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For context, I started my working life as a transport economist, working largely in conjunction with Crosville Motor Services, a branch of the then National Bus Service, which operated in the Northwest of England and North and West Wales.02D68895-BB2C-427A-8A75-01E99BF5F416

It was during a time when local government could subsidize rural transport; I was working for the county council.

For the longest while I’ve struggled to understand how Jamaica’s public transport sector survives. For JUTC, the public bus service provider for the Corporate Area, the answer is simple: all of its inefficiencies—its operations are loss-making and it is overstaffed—get passed on to the tax payer to cover in subsidies (now about J$7 billion) to cover a projected loss for FY 2020-21 (before COVID) of some J$11 billion.

The recent report by the Auditor General covering 2014-19 about the range of malfeasance within the company merely puts flesh on the bones of some of that inefficiency. In past years, we have known that the enterprise was a ‘feeding trough’ and used as one of several avenues for political party favours in terms of ‘jobs for the boys’. We learned more about the corrupt practices of staff (namely the ticket scam) and how that was dealt with mainly by moving to cashless ticketing. Those kind of malpractices aren’t surprising in any enterprise that handles large amounts of cash without appropriate checks and balances and has a large staff complement. The main points of the report, as summarized by The Gleaner bear this out (my stress):

1. Board of directors failed to implement the necessary internal controls to protect the financial resources of the company.
2. Had an unapproved staff capacity costing an accumulated $1.15 billion that was not leveraged for operational efficiency.
3. Management exceeded the overtime budget by $728.6 million, despite excess staff capacity.
4. Failed to advertise vacant positions and engaged staff in unapproved positions or without the minimum qualifications in breach of its human resource administration policy and procurement guidelines.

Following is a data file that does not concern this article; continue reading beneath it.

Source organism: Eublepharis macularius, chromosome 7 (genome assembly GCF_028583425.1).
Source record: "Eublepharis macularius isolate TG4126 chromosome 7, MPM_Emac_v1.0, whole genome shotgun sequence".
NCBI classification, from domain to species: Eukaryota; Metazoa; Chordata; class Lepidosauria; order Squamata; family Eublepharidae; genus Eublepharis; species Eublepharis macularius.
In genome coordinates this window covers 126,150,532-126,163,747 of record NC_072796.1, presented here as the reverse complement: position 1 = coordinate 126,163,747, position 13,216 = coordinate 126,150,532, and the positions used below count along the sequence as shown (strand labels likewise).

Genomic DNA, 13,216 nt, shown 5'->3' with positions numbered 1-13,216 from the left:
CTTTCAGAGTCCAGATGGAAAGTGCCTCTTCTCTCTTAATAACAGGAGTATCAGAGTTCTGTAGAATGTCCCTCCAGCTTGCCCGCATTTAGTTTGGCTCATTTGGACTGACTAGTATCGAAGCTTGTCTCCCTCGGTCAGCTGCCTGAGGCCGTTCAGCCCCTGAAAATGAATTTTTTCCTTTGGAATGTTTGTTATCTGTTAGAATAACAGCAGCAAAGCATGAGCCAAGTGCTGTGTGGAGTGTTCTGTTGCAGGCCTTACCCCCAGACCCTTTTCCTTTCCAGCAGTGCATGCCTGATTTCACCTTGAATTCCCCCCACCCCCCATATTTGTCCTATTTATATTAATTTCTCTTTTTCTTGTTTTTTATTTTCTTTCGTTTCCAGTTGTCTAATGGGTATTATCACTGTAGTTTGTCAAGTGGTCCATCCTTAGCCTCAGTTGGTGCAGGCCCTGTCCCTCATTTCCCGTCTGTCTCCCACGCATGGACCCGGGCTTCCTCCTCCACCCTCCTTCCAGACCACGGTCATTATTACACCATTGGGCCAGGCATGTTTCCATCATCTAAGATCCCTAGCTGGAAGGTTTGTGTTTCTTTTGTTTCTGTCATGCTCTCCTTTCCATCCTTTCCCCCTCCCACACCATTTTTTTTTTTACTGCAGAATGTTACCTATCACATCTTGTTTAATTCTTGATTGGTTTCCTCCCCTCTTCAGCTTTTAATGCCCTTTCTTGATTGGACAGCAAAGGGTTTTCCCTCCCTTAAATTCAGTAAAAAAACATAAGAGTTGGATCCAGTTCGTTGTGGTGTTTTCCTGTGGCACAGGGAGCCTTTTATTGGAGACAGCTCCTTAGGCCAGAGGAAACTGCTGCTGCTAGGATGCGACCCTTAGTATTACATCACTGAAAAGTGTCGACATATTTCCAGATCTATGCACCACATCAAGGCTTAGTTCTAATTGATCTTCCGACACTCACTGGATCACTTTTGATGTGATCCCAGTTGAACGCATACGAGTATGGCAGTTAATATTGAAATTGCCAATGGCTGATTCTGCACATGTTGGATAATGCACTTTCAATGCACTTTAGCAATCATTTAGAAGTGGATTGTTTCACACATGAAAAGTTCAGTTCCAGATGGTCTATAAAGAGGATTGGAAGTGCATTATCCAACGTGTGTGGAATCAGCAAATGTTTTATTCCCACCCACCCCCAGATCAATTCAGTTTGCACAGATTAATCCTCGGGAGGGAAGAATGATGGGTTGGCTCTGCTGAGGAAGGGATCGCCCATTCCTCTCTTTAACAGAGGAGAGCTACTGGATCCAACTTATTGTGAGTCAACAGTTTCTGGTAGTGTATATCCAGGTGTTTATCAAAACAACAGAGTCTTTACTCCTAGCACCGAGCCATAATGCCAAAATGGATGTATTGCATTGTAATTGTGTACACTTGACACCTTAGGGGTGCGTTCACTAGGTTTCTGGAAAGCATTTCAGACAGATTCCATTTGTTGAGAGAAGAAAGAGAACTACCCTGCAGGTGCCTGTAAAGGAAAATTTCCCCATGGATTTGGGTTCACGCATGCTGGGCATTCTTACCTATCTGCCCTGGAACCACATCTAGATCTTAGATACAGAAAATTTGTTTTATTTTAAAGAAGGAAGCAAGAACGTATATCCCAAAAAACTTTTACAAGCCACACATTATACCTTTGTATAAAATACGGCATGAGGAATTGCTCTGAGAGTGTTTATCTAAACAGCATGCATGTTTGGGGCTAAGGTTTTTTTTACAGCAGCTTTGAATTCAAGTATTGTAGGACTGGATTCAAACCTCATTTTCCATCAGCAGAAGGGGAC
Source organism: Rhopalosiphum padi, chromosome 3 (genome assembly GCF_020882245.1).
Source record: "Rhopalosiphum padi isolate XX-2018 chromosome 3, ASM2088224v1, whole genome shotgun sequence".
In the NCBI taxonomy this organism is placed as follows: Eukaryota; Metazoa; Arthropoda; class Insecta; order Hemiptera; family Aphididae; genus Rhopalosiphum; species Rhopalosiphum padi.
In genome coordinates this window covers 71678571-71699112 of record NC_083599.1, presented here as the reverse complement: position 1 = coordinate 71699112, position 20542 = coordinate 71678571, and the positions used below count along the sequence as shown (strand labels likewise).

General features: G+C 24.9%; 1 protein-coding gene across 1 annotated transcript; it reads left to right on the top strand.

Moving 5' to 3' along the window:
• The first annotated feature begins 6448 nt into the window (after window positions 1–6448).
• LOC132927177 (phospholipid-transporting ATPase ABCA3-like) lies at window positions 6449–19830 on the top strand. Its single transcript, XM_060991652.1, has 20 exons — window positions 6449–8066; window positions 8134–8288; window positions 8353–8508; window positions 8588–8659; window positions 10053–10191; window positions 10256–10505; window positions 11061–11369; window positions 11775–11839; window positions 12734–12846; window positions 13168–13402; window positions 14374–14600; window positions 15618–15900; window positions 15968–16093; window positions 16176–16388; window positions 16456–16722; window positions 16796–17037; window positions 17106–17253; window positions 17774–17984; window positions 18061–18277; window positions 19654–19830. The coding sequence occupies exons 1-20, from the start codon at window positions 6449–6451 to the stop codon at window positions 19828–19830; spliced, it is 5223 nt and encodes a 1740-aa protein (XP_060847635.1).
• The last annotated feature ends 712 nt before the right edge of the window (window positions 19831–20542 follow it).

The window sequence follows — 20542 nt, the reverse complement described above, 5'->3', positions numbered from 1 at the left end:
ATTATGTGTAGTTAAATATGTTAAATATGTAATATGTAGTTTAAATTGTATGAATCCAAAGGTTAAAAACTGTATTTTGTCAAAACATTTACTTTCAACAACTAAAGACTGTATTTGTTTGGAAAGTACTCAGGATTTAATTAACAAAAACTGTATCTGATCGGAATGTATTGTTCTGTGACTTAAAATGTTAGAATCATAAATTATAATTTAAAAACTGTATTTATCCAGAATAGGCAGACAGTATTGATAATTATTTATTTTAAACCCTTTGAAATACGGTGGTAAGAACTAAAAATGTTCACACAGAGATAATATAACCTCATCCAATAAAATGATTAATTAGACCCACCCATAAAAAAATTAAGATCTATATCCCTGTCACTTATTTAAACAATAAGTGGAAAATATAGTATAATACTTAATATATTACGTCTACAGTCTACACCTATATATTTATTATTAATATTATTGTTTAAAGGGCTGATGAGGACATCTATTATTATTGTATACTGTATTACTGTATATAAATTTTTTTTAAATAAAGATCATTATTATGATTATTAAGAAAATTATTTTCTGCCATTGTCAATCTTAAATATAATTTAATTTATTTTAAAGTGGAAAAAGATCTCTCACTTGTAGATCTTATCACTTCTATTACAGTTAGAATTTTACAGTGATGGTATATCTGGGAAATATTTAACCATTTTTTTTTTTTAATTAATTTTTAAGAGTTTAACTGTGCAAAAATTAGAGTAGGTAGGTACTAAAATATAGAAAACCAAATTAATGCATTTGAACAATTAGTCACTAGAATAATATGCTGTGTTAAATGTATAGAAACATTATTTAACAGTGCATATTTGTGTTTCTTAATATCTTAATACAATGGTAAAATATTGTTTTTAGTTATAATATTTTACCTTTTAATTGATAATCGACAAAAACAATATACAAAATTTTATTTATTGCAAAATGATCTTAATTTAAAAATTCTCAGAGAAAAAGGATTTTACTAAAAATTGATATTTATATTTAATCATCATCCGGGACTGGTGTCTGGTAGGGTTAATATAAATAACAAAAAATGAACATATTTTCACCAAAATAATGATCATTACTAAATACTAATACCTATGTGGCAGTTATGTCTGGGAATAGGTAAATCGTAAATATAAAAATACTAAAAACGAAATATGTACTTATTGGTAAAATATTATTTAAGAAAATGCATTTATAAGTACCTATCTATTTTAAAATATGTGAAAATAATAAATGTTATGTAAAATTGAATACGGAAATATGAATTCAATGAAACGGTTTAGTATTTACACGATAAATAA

5. The Ministry of Transport and Works was deficient in its oversight of the JUTC to ensure adherence to the Public Bodies Management and Accountability Act and the GOJ Corporate Governance Framework.
6. Board failed to implement recommendations of the Internal Audit Committee.
7. Ministry did not ensure that the board adhered to the Risk Management Framework to protect the interest of the JUTC

Other issues in the report:
1) Net accumulated shortage of more than 231,000 litres of fuel valued at approximately $36.5 million between 2014-15 and 2018-19.
2) 36.5 per cent decline in ridership between 2014-15 and 2018-19.
3) 11.6 per cent decline in available bus service between 2014-15 and 2018-19
4) $178.7 million of obsolete spare parts at end of 2018-19.
5) 16 buses (average) out of service for 139 days (average) awaiting parts.

So, in an area where people are heavily dependent on public transport, JUTC managed to under provide, significantly, and faced a massive decline in ridership. That, at a time when fares are relatively low. 

JUTC loses riders to both private minibuses and taxis, but these are also not viable. However, they are limited in their ability to raise fares and have faced sharp increases in costs. I’ve long guessed that these private operators—especially the illegal/‘robot’ operators—stay on the road—as distinct from stay in business—because they are quasi-criminal operations. Simply put, they are loss-makers in an otherwise profitable activity.

As such, they can only really survive as long as they help ‘bring in’ substantial benefits. One obvious route (no pun) was as a simple cash cow. In 2015, the JUTC chairman (Dr. Garnett Roper) cited the “relationship between the irregular [hackney carriers using their vehicles as robots], the illegal and the criminal. A substantial number of the taxis that you see on the road are owned by sections of organised crime.”

Other research points to links between taxi operators/drivers and scamming activities. In one of this simple deduction exercises, I figured out some things about how it works.

Put simply, the economics of privately operated public transport in Jamaica operations don’t make sense: fares are too low to cover costs; fuel and taxes drain them, severely. So, it’s no surprise to me that we are seeing that squeeze pinch hard. Why? Economic shocks have a way of pushing illicit activities out from their cover. So, the extreme drop in ability to operate must weed out quickly the marginal operators, at least, and those who have to rely on volume to even appear viable. So, when the taxi operators are literally begging for mercy it’s because they really have reached a tipping point. The fact that they are willing to say they operate in a corrupt system is like the dying screech of a seal about to get eaten by a whale. 

Jamaica’s public transport system needs a complete overhaul, but I doubt if that will happen soon or fast, not least because the many vested and dark interests need to have their cases properly addressed. Few modern public road transport systems have avoided these massive shake outs, and the economic carnage that is associated with them is unavoidable and painful, and I can’t see how Jamaica’s can be any different.